Covid-19 has been no match for Rotorua pickleball players.
After practising in driveways and backyards at home for months, Rotorua athletes took on visitors from across the country this month and took out titles.
About 120 players entered the 2020 Pickleball Rotorua Open Tournament, the first large scale pickleball event in New Zealand since lockdown.
Over two-and-a-half days, 180 games were played, wrapping up on October 4.
The sport - considered one of the fastest-growing worldwide- is similar to badminton, table tennis and tennis.
It uses a court, paddles and a ball can be played inside or outside and in singles or doubles.
Shaun Tamai and his nephew Lionel Rogers, both from Rotorua, won the open men's doubles category.
Tamai teamed up with Rotorua's Ramari Raureti in the open mixed doubles, and they finished as runners-up.
Raureti took out the open women's doubles title with Auckland player Goretti Sua.
Sharon Fleet helped set up pickleball in Rotorua in 2015, is a former chair of Pickleball New Zealand, national committee, and oversaw the tournament this month.
She told the Rotorua Daily Post the Rotorua results were "just great".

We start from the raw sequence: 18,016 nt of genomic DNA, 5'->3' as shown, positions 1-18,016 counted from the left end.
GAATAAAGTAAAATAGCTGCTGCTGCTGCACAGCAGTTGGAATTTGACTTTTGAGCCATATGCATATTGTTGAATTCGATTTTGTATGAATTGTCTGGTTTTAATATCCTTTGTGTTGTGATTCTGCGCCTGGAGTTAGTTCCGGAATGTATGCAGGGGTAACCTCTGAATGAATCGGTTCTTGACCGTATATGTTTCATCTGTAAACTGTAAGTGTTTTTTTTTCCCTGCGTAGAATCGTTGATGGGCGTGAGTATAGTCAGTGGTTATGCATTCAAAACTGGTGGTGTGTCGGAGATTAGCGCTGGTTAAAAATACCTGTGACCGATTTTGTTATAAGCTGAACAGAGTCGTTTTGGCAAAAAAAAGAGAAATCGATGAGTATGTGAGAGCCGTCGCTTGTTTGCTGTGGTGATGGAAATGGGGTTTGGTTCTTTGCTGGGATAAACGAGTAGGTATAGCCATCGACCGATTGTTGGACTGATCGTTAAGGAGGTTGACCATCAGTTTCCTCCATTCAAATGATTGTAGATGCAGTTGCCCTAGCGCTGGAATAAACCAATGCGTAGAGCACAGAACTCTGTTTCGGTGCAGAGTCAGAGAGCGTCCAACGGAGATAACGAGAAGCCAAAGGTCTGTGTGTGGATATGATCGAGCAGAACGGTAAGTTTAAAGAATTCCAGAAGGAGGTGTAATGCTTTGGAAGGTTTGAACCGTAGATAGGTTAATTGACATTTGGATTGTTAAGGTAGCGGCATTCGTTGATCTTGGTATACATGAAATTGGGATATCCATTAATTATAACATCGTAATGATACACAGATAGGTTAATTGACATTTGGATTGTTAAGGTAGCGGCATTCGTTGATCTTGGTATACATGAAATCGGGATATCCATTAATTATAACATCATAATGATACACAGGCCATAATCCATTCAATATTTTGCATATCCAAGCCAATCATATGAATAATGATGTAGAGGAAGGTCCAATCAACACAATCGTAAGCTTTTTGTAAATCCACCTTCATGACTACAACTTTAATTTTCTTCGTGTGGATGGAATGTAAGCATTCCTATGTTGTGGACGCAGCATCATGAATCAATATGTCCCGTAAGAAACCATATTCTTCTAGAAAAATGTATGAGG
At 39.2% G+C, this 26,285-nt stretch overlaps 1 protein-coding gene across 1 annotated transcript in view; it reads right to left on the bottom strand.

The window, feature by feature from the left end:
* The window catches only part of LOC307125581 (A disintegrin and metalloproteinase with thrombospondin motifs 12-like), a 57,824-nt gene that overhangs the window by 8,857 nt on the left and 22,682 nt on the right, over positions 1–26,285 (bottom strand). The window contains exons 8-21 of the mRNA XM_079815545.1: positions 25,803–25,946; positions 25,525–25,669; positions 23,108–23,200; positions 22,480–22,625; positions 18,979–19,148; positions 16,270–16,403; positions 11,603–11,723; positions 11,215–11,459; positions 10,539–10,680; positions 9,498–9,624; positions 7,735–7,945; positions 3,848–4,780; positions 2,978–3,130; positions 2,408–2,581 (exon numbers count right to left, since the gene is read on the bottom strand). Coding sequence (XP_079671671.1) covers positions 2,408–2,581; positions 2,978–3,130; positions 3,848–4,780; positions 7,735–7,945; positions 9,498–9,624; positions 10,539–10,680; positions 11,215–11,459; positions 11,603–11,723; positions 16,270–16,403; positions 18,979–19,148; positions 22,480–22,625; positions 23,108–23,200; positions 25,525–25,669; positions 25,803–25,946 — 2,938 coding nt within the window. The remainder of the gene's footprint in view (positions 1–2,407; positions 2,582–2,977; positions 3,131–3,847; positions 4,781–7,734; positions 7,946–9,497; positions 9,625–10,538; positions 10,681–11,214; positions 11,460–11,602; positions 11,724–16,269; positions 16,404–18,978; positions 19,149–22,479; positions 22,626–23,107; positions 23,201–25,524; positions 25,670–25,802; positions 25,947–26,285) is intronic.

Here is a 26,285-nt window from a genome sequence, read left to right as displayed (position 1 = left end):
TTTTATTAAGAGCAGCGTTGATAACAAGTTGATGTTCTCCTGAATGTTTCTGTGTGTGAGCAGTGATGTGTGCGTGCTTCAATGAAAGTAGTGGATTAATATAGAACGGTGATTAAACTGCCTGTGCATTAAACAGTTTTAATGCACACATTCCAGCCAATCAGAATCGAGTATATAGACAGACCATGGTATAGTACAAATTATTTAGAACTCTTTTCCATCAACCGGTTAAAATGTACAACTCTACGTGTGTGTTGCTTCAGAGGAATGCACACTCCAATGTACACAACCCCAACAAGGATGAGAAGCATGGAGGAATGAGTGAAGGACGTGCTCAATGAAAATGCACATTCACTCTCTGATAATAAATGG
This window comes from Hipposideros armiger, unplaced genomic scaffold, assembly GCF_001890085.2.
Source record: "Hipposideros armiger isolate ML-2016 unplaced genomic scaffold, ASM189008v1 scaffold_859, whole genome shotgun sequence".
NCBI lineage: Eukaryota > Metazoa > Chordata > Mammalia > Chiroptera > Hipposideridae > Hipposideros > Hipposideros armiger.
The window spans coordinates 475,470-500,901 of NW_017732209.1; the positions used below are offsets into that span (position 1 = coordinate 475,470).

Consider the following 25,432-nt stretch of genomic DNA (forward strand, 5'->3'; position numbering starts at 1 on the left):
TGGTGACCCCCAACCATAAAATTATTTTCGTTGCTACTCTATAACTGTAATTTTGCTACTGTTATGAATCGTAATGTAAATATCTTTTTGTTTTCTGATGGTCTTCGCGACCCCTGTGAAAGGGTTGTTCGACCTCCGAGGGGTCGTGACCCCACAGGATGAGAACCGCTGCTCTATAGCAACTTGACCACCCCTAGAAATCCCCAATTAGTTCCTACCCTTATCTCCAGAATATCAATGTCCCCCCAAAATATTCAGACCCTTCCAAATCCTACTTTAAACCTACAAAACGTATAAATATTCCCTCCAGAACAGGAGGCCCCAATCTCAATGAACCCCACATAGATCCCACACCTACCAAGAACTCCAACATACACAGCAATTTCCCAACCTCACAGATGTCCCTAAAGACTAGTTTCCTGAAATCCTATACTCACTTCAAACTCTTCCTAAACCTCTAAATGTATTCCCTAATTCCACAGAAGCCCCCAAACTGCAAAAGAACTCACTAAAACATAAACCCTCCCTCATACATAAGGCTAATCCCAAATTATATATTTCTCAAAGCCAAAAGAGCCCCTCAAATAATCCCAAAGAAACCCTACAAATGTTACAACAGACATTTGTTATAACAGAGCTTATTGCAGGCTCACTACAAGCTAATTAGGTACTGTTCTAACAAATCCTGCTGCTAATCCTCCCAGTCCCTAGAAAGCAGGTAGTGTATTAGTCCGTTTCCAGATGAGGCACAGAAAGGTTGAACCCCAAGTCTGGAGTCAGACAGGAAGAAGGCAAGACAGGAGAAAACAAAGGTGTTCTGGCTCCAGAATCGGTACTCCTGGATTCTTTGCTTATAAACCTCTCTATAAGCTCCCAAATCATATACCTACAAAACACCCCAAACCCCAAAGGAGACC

"People see it as being the number one tournament to attend."
"We've got wonderful, wonderful, passionate, pickleball players, and it's really starting to take a hold right across the country," she said.
She was "thrilled" by the growth of the sport in New Zealand in the last five years.
"We mainly started targeting people aged 40 and upwards, but we have attracted a much wider demographic now, and that's really exciting. It's in a huge number of schools around the country. We've got probably about 60 to 65 centres playing pickleball around the country. And it's growing."
Shaun Tamai, a champion tennis player, started playing pickleball last year.
"The competitiveness and fitness" that comes from the sport has got his whole family hooked, and they played in their driveway over lockdown.
"It was a great way to get the kids outside."
He said months of restrictions on practices and matches meant "everyone was eager and keen" at this month's tournament in Rotorua, whether they were spectators or competitors.
Winning a title with his nephew Lionel Rogers was "an awesome experience" for Tamai.
Ramari Raureti has been taking out top spots in tournaments since first up picking up a paddle nearly four years ago.
It's the "great bunch of people" playing in Rotorua who keep her coming back each week.
"They are just very friendly, there is a huge range of really competitive people and learners ... And I love the hard, fast, volleying and smashing at the net, that aggressive, attacking type of play that is a feature of our style in Rotorua."
As Covid-19 restrictions lifted earlier this year, she got some hits in after setting up a court on a tennis court with her children.
"But it was hard not being able to play all through lockdown ... Just to get back into the sport was wonderful."